According to the Alaska Public Radio network, a youth sports registration company, Count Me In, has told Fairbanks Youth Soccer and other youth sports groups that they cannot currently pay them registration fees they are owed. Many youth sports leagues use online registration services to not only register their players and help manage the league, but to also collect registration fees from parents via credit cards. The service then pays the league the collected registration fees. Apparently, Count Me In has run into financial difficulty and is strapped for cash, so they can’t pay the leagues the fees they collected. Count Me In responded that they were working with their investors to get leagues the money they are owed, but it might be paid in installments.
If these leagues don’t get the money that is owed to them, or they get it over time, this could have a huge impact on their ability to function. While leagues usually have reserves to help with unexpected expenses, losing most of a season’s registration payments would be a huge hit and might prevent many kids from playing if referees and coaches can’t be paid. Even if a league has reserves, this could significantly reduce money they have saved for fields, equipment, and other purposes.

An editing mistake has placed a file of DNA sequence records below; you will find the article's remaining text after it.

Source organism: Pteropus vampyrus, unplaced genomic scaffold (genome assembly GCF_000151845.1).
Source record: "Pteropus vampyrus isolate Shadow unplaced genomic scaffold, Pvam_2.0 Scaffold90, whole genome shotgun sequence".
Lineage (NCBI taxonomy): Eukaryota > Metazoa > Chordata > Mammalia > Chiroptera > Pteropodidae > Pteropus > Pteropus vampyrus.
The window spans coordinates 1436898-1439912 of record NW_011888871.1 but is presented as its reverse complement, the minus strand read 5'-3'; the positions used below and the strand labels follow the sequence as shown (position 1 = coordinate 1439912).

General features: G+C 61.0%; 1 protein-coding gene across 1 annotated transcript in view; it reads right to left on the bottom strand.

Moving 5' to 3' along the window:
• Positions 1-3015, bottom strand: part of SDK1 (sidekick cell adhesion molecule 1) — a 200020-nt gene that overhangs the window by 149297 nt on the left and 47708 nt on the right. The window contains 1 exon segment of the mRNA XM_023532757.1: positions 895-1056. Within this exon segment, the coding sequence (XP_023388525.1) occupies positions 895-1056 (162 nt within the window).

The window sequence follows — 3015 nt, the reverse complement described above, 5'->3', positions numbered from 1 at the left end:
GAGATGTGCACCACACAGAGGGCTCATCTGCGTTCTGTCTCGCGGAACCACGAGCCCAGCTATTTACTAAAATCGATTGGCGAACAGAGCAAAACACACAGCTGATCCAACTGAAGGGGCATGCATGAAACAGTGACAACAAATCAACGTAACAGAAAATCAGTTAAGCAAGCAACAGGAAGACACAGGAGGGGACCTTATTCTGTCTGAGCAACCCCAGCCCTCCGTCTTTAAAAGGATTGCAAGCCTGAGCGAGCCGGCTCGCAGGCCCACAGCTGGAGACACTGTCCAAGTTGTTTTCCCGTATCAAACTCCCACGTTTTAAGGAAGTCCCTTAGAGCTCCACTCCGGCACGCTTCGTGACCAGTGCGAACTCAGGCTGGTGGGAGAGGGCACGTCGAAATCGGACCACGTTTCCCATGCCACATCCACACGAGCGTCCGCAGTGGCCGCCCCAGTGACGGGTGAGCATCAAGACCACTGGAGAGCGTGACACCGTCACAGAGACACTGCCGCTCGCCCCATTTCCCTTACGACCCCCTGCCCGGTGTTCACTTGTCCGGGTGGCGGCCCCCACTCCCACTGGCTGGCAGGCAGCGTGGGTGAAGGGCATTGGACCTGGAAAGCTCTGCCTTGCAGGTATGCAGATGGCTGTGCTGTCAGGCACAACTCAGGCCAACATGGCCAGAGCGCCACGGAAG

Here’s hoping that Count Me In can find the funding to pay what they owe, otherwise a number of youth sports associations could be in significant trouble. Amounts of 50 to 150 thousand were mentioned, which is a lot of money for most non-profit sports leagues. If you use an online league management company, do you know what the fine print stipulates in terms of money that is collected on your behalf? How quickly is it paid? How often? What are your rights? Can you pursue payment if they go bankrupt or do your parents have to? It would be horribly inefficient to expect transfers after every payment, but I would expect a league could ask for payment after the collected balance exceeds a certain threshold or every X weeks. This would minimize any losses related to a company’s financial troubles.
I wonder how many leagues used Count Me In and are affected by this…
UPDATE: Turns out a LOT of leagues are affected by this. Two Tampa Bay leagues are together owed close to $150,000! You have to expect that there are many more leagues affected by this and that the total amount owed is in the millions. I personally think it’s criminal for a company to include collected registration fees as any part of their balance sheet, money they KNOW they have to immediately pay back out. Given the amounts they can’t currently pay, they had to know for some time that they were in serious financial trouble and it sounds like (just conjecture here) they tried to ride out tough times using the float of registration fees for operational expenses (vs. actual income), only to end up deeper in the hole and owing clubs millions.